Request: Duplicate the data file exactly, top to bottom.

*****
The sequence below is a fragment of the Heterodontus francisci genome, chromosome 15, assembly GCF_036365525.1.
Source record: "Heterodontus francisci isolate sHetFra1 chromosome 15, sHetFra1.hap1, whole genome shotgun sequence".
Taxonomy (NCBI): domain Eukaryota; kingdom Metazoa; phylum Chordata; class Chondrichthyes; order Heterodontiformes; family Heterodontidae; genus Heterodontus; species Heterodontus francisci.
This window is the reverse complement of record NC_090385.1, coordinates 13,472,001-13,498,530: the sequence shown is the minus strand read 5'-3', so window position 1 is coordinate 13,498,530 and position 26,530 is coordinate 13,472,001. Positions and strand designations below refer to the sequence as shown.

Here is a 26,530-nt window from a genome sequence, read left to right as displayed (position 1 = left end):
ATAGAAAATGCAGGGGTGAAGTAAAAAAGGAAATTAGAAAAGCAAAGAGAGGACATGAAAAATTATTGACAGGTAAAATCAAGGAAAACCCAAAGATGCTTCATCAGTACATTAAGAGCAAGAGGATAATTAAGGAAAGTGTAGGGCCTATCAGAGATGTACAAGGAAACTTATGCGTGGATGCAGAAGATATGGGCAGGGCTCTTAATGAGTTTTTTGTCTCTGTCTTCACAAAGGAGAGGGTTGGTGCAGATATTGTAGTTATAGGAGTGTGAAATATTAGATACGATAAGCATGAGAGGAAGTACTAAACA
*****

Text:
The sequence below is a fragment of the Heterodontus francisci genome, chromosome 15, assembly GCF_036365525.1.
Source record: "Heterodontus francisci isolate sHetFra1 chromosome 15, sHetFra1.hap1, whole genome shotgun sequence".
Taxonomy (NCBI): domain Eukaryota; kingdom Metazoa; phylum Chordata; class Chondrichthyes; order Heterodontiformes; family Heterodontidae; genus Heterodontus; species Heterodontus francisci.
This window is the reverse complement of record NC_090385.1, coordinates 13,472,001-13,498,530: the sequence shown is the minus strand read 5'-3', so window position 1 is coordinate 13,498,530 and position 26,530 is coordinate 13,472,001. Positions and strand designations below refer to the sequence as shown.

Here is a 26,530-nt window from a genome sequence, read left to right as displayed (position 1 = left end):
ATAGAAAATGCAGGGGTGAAGTAAAAAAGGAAATTAGAAAAGCAAAGAGAGGACATGAAAAATTATTGACAGGTAAAATCAAGGAAAACCCAAAGATGCTTCATCAGTACATTAAGAGCAAGAGGATAATTAAGGAAAGTGTAGGGCCTATCAGAGATGTACAAGGAAACTTATGCGTGGATGCAGAAGATATGGGCAGGGCTCTTAATGAGTTTTTTGTCTCTGTCTTCACAAAGGAGAGGGTTGGTGCAGATATTGTAGTTATAGGAGTGTGAAATATTAGATACGATAAGCATGAGAGGAAGTACTAAACA